"The few sensible people left in the room recognise that the odds of approval after that [November's elections] are not promising, and I think there are a number of people who've realised that it needs to get done," Dr Elms said.
Dr Elms and other TPP supporters are banking on Congress backing the TPP in the period between elections in November and mid-January - the so-called lame duck period.
"The lame-duck session is one where all rules don't apply. Lots of unpopular things get done in the lame-duck period, and I think in this particular lame-duck period TPP is the first thing on the agenda of unpopular things that will get done.””
June 17 2016, Reuters
“Deborah Elms, executive director of the private Singapore-based Asian Trade Centre, said progress wasn't anywhere near enough for a 2016 deal.
"If we are just talking about some countries making adjustments to initial offers we are not ready to close. We are not in that ballpark," she said.”
May 26 2016, Xinhua
“With the Doha round still in a deadlock, experts expect G20 policymakers to seek progress in certain segments of trade when they gather in China's coastal city of Hangzhou in September.
"It's not going to be easy. But if you don't move forward, then the alternative, from my perspective, is not particularly promising, either, especially at a time when you have global slowdowns," said Deborah Elms, executive director of Asian Trade Center, a Singapore-based consultancy.”
Experts have put forward different explanations, citing both cyclical and structural factors, however, they remain unconvincing.
"It's puzzling. We don't have a clear understanding of what's going on really," Elms said. Elms said protectionism is one of the explanations. So is the slowdown of the world's major consumer markets and the fact that some companies are moving production closer to their final markets. However, she said the above still does entirely explain the slowdown.”
March 7 2016, The Business Times
“"If you want to be really competitive in this global economy, you have to have services," said Deborah Elms of the Asian Trade Centre. "So that means you have to push your domestic firms to be competitive in the wider market.””
“Dr Elms called for more policy support to help smaller firms sharpen their competitive edge. Infrastructure for trade finance and payments, for example, can be improved so that firms can internationalise faster.
She also said more effective feedback channels may be needed so that the government will be in tune with what firms need to tap into market opportunities overseas.”
January 30 2016, Straits Times
“"The non-market economy designation has become a symbol. It's hard to argue that you are a great power when you are one of a handful of countries that are non-market," Dr Deborah Elms of the Asian Trade Centre told The Straits Times.”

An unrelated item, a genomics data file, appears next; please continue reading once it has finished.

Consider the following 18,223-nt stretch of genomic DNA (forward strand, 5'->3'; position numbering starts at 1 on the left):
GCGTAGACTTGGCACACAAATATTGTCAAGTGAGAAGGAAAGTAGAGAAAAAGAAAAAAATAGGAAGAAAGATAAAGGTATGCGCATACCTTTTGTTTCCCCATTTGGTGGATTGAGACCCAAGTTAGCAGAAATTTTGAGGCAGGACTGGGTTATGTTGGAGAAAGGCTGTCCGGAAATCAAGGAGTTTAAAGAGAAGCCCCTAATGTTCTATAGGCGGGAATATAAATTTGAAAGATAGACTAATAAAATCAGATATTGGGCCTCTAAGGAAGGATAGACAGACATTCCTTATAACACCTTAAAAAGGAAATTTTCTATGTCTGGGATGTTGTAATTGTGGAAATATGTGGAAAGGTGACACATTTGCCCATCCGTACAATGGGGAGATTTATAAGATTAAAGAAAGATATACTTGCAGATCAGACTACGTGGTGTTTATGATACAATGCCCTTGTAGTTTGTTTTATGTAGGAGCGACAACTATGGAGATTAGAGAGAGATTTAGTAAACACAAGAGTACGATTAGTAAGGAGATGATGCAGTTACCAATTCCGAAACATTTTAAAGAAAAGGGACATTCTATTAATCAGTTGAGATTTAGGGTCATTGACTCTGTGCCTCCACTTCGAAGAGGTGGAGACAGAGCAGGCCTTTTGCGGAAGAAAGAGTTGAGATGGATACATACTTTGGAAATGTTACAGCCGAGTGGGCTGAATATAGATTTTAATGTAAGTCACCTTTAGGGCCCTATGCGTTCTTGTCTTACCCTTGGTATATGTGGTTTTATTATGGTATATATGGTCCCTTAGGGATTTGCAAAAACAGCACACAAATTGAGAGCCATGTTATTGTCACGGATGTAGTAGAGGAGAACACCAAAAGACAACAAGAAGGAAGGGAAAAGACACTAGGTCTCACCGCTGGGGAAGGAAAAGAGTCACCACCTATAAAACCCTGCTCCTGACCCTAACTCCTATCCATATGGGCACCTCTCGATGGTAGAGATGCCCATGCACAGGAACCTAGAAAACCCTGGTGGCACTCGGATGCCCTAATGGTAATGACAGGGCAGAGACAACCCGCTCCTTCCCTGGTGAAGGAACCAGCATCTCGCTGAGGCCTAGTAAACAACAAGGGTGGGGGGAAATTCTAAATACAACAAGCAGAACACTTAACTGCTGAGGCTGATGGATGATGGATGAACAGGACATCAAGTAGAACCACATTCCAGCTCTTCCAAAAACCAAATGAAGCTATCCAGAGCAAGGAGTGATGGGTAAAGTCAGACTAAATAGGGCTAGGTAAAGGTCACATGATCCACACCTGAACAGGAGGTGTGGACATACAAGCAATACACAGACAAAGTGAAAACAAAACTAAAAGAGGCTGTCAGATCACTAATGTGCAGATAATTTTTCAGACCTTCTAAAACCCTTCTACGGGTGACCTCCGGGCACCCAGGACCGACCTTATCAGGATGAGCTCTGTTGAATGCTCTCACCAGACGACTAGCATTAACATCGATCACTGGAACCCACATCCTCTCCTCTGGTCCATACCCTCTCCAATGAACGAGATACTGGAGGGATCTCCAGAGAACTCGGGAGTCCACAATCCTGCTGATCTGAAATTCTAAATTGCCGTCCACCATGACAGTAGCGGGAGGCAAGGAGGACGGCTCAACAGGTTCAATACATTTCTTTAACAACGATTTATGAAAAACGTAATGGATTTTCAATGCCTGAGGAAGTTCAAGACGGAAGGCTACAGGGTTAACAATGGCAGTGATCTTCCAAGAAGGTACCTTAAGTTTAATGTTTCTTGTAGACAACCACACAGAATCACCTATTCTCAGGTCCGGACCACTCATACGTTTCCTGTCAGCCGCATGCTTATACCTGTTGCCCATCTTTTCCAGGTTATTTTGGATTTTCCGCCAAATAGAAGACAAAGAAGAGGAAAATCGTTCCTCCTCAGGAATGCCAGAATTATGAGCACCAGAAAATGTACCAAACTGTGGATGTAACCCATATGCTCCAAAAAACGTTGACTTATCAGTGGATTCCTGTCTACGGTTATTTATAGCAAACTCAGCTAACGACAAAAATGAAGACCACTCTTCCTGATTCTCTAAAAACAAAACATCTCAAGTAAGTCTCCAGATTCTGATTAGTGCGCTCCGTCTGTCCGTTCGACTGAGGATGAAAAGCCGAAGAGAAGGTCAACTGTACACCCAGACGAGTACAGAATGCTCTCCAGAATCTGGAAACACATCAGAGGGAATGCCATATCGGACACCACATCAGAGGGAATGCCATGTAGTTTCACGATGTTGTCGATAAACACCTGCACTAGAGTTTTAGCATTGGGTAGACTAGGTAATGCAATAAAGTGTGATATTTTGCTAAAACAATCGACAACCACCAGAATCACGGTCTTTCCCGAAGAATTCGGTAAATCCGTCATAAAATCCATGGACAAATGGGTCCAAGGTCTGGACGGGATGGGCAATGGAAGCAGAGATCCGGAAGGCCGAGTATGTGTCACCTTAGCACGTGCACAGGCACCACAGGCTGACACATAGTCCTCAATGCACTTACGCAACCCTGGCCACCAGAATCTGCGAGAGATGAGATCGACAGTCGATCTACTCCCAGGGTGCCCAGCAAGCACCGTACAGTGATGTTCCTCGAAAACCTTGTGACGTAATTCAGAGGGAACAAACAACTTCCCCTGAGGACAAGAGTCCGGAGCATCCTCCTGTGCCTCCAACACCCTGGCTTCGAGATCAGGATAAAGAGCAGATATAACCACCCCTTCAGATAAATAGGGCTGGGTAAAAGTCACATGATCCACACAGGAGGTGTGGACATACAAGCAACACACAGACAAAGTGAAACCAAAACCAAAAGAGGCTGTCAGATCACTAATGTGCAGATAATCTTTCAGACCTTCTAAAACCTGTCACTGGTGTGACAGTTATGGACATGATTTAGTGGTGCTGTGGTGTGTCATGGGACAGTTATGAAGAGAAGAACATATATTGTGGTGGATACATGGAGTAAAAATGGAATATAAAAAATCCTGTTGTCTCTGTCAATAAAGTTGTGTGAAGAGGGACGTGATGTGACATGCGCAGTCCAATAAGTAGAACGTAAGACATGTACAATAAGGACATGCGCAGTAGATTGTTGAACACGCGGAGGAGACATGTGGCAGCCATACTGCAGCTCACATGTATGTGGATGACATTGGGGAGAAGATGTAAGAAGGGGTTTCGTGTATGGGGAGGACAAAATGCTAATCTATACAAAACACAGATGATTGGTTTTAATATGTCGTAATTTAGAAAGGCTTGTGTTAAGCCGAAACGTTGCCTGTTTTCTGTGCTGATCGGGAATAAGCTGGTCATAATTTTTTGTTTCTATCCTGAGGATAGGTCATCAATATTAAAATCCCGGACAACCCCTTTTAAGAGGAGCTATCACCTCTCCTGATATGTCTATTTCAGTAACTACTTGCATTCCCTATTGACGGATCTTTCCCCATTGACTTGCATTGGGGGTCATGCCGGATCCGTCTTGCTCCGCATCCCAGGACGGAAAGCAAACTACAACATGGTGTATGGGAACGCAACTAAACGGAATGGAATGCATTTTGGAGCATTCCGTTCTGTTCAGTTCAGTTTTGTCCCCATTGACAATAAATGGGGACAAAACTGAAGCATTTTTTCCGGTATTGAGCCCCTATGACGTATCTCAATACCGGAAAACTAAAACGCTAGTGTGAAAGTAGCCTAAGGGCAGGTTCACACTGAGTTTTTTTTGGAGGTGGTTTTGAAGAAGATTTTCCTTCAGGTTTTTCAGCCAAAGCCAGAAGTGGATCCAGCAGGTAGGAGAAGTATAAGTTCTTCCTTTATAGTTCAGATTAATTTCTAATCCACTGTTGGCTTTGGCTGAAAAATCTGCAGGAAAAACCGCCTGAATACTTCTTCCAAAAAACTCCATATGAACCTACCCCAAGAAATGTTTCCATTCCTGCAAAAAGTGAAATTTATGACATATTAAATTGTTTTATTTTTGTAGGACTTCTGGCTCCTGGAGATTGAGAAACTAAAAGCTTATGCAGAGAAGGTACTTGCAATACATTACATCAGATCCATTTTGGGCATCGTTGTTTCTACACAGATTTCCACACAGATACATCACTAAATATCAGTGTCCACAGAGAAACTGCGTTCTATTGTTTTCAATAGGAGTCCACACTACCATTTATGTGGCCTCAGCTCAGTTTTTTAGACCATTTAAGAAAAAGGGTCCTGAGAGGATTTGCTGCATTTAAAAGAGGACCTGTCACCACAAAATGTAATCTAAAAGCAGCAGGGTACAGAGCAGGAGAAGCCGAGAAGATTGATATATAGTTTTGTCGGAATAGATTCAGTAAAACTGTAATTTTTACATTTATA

“Dr Elms said Chinese officials might even be unsure as to how they want to change WTO rules. "I think they just want to be taken seriously as a major player with the ability to influence the agenda... released from the constraints of the accession protocol," she said.”
November 15 2015, Straits Times
“Says Dr Deborah Elms, executive director of the Asian Trade Centre, which does research on trade activities in Asia: "In the past, Singaporean firms might have had an advantage with their FTA benefits. However, now competition in some TPP countries could come from new firms.””
And although Singapore already has free trade agreements with all of the TPP countries except Canada and Mexico, and other regional deals through Asean, they "do not have the same depth and breadth of commitments" as the TPP, says Dr Elms. This is because the TPP opens up more sectors than any of Singapore's previous FTAs, she explains.
Also, products assembled by Singapore companies from components sourced from Asean cannot be shipped into the US, Canada or Mexico under the current rules. But when the TPP goes into force, "parts and components can be added from across all 12 countries for shipment into the 12 markets", Dr Elms says.”
October 7 2015, Wall Street Journal
“The final agreement looks likely to be “the best trade liberalization we’ve seen in 20 years,” said Deborah Elms, co-founder and executive director of the Asian Trade Centre. “I expect there to be quite a stampede” of foreign investment in Southeast Asia when the final text of the agreement is published, she said.”
October 14 2015, CNBC (video included)
“Deborah Elms, executive director at Asia Trade Centre, agrees: "The TPP has been viewed [with a fair amount of skepticism] by many of the RCEP countries. They were working towards a deadline at the end of the year ... but they were not under a great deal of pressure. Now that the TPP is closed, I think the pressure for some kind of high quality result out of RCEP is likely to mount.””
“Asia Trade Centre's Elms notes that a "lack of enthusiasm" for trade liberalization in countries such as India and Indonesia is "creating headaches for the more ambitiously-minded countries in the grouping.””
“"If you're not in the TPP and you don't have agreements with the European Union, that's a bit alarming [because] your major trading partners are not connected to you. So [China] will want to make sure that the supply chains in Asia work to their benefit as much as possible," Elms said.”